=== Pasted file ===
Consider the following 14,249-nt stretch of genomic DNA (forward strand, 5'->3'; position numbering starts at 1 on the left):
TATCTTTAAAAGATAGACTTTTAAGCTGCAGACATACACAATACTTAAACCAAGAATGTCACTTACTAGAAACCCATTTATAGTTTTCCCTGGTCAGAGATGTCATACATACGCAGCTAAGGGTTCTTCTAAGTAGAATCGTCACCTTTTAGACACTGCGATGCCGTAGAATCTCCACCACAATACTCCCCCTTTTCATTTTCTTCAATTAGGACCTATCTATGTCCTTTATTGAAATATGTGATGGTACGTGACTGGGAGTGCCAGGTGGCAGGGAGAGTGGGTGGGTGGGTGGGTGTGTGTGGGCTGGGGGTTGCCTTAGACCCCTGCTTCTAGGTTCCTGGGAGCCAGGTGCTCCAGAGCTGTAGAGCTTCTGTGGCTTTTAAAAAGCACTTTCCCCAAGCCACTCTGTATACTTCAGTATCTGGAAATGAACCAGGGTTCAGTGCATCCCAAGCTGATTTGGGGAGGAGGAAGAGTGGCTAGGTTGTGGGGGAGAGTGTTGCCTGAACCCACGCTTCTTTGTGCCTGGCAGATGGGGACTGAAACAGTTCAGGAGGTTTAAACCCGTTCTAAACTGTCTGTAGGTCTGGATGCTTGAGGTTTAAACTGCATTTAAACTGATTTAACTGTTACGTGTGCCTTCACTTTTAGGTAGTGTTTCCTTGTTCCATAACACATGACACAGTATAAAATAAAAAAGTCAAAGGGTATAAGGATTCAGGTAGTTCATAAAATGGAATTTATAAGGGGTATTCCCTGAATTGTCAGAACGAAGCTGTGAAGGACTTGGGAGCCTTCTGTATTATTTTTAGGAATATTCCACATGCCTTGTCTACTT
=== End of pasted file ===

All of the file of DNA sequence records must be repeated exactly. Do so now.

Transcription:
Consider the following 14,249-nt stretch of genomic DNA (forward strand, 5'->3'; position numbering starts at 1 on the left):
TATCTTTAAAAGATAGACTTTTAAGCTGCAGACATACACAATACTTAAACCAAGAATGTCACTTACTAGAAACCCATTTATAGTTTTCCCTGGTCAGAGATGTCATACATACGCAGCTAAGGGTTCTTCTAAGTAGAATCGTCACCTTTTAGACACTGCGATGCCGTAGAATCTCCACCACAATACTCCCCCTTTTCATTTTCTTCAATTAGGACCTATCTATGTCCTTTATTGAAATATGTGATGGTACGTGACTGGGAGTGCCAGGTGGCAGGGAGAGTGGGTGGGTGGGTGGGTGTGTGTGGGCTGGGGGTTGCCTTAGACCCCTGCTTCTAGGTTCCTGGGAGCCAGGTGCTCCAGAGCTGTAGAGCTTCTGTGGCTTTTAAAAAGCACTTTCCCCAAGCCACTCTGTATACTTCAGTATCTGGAAATGAACCAGGGTTCAGTGCATCCCAAGCTGATTTGGGGAGGAGGAAGAGTGGCTAGGTTGTGGGGGAGAGTGTTGCCTGAACCCACGCTTCTTTGTGCCTGGCAGATGGGGACTGAAACAGTTCAGGAGGTTTAAACCCGTTCTAAACTGTCTGTAGGTCTGGATGCTTGAGGTTTAAACTGCATTTAAACTGATTTAACTGTTACGTGTGCCTTCACTTTTAGGTAGTGTTTCCTTGTTCCATAACACATGACACAGTATAAAATAAAAAAGTCAAAGGGTATAAGGATTCAGGTAGTTCATAAAATGGAATTTATAAGGGGTATTCCCTGAATTGTCAGAACGAAGCTGTGAAGGACTTGGGAGCCTTCTGTATTATTTTTAGGAATATTCCACATGCCTTGTCTACTT